Types of Sentences

Sentences are generally divided into four types. These include simple, compound, complex, and compound-complex sentences.

Simple Sentence

A sentence is considered simple if it offers a complete thought and includes a subject and a verb. "Independent clause" is another name for a simple sentence. Below are some examples of simple sentences.

- I am a chef.
(The subject is "I" while the verb is "am")

- Kevin opened the door.
("Kevin" is the subject while "door" is the verb)

- She ate her lunch on the kitchen table.
("She" is the subject, and "ate" is the verb)

All the above examples include simple subjects (Kevin, I). Moreover, you can see that no conjunctions are added anywhere, be it at the start of a sentence or the end. Each statement displays a complete and fully independent thought.

Complex Sentence

In a complex sentence, independent and dependent clauses are typically connected by adding a conjunction. The subject then becomes a "complex subject." Consider the following example.

- When I reached home after work yesterday

There's a dependent clause in the above phrase. No complete thought has been expressed here, and the statement cannot stand on its own. An independent clause needs to be added to complete the thought and provide proper context to the reader.

- When I reached home after work yesterday, I worked out in my backyard for some time.

- "I worked out in my backyard for some time" is an independent clause in the statement above. Here's another example of a complex sentence.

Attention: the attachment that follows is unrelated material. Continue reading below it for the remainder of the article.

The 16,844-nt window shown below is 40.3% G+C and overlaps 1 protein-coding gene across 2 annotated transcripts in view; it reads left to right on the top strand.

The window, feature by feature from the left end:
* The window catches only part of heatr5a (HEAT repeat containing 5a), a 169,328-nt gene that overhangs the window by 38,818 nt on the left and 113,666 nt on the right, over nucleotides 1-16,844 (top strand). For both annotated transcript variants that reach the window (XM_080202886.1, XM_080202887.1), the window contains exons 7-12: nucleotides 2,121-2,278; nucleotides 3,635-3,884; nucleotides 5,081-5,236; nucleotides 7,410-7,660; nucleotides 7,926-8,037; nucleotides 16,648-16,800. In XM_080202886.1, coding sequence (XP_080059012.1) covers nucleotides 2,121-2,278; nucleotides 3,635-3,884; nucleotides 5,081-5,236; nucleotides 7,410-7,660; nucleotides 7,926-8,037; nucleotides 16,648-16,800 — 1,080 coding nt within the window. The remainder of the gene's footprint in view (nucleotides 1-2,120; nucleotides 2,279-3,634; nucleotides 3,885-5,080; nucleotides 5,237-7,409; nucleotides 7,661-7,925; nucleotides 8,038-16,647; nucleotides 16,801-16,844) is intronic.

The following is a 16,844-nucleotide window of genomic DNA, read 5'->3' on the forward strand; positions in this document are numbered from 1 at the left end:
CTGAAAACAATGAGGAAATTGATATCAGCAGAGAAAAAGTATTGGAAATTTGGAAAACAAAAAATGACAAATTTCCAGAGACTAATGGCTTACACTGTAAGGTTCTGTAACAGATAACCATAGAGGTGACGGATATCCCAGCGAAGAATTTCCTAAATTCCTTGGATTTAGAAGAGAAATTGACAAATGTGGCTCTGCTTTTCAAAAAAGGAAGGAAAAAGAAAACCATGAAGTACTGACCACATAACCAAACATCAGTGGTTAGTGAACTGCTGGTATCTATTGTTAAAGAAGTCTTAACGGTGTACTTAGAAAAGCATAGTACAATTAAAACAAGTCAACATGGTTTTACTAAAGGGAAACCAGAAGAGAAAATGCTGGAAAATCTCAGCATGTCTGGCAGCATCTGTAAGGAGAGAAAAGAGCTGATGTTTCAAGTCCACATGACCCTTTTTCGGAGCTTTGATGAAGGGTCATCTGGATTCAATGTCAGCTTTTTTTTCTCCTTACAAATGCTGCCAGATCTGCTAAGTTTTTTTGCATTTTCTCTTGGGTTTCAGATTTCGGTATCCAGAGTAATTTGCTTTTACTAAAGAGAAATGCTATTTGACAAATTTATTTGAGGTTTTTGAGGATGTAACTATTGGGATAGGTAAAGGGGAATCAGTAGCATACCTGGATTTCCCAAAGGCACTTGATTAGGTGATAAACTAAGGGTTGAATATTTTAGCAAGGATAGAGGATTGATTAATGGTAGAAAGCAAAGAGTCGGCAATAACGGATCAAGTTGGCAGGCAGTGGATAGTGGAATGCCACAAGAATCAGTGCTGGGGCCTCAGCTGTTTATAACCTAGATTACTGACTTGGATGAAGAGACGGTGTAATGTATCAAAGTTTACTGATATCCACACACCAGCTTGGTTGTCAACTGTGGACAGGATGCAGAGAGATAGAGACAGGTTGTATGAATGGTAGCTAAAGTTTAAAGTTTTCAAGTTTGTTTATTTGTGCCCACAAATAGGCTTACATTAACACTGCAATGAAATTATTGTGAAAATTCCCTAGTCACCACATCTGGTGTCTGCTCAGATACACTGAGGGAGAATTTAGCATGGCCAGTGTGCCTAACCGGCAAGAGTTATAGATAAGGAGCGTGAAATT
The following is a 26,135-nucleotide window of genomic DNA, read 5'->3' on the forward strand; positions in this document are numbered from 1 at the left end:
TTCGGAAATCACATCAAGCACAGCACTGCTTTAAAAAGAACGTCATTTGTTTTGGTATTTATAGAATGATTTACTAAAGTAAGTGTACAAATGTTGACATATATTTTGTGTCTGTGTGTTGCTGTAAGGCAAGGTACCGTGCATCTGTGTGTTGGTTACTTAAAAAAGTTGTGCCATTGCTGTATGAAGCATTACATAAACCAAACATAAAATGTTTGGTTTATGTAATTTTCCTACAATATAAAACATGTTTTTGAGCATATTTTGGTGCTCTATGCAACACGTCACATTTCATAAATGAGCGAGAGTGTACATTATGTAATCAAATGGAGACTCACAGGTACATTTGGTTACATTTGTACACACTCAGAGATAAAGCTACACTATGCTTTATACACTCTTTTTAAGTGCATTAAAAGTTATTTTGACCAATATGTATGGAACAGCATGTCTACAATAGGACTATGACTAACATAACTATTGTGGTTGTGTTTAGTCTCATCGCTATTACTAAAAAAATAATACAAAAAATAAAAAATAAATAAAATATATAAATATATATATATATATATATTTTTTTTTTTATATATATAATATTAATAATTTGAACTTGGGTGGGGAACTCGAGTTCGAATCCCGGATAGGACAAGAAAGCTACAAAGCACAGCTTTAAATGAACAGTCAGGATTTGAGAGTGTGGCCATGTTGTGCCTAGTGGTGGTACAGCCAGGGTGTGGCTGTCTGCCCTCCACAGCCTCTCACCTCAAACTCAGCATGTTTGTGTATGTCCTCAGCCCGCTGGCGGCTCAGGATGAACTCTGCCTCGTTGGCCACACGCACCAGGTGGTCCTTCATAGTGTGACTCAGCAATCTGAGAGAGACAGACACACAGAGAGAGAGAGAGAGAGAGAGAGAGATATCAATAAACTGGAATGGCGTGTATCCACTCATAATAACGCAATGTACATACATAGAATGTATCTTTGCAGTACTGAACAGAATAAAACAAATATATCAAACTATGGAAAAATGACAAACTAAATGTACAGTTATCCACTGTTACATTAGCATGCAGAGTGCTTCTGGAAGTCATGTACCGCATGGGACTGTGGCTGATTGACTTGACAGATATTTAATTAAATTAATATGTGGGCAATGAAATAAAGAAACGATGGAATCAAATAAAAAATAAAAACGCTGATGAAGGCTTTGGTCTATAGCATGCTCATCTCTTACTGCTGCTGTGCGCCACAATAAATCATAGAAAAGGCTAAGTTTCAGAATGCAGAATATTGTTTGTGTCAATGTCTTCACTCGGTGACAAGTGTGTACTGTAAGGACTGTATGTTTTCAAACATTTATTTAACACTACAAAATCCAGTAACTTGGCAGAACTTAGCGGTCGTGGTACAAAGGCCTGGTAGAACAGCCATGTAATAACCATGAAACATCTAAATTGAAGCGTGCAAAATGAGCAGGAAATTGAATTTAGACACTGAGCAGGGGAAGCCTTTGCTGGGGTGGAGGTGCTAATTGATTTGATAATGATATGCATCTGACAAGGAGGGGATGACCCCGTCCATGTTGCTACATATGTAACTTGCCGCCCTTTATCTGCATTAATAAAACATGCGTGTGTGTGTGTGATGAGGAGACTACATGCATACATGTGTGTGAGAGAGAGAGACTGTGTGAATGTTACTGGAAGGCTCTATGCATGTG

- I love my job because I learn something new every day.

The example above includes the independent clause "I love my job." This is followed by the dependent clause "because I learn something new every day." The connection between the independent and dependent clauses makes this statement a complex sentence.

Types of Subjects

The "subject" is usually the agent or doer carrying out some action in any sentence. Moreover, something that an event or state refers to can also be the subject. Simply put, anything or anyone described in a sentence is usually the subject.

Simple Subject

Simple subject is the main word or bunch of words (phrase) that a particular sentence describes. Common nouns, proper nouns, and pronouns can all be simple subjects within a sentence. Below are some examples.

- My wife is a doctor.
- The small pastry shop on the north side of the street has closed down.
- You can request a refund if you are not satisfied with the quality.
- On Sundays is when we talk the most.

Complete Subject

A simple subject accompanied by its modifiers becomes a complete subject. The modifiers are all the other words that come with a simple subject. Below are some examples.

- My wife is a doctor.
- The small pastry shop on the north side of the street has closed down.

Compound Subject

A compound subject comprises two or more is connected by a conjunction such as "and." The multiple subjects share the same verb. Consider the following examples.

- The property owner and the tenant have become good friends.
- The writer or the editor will know.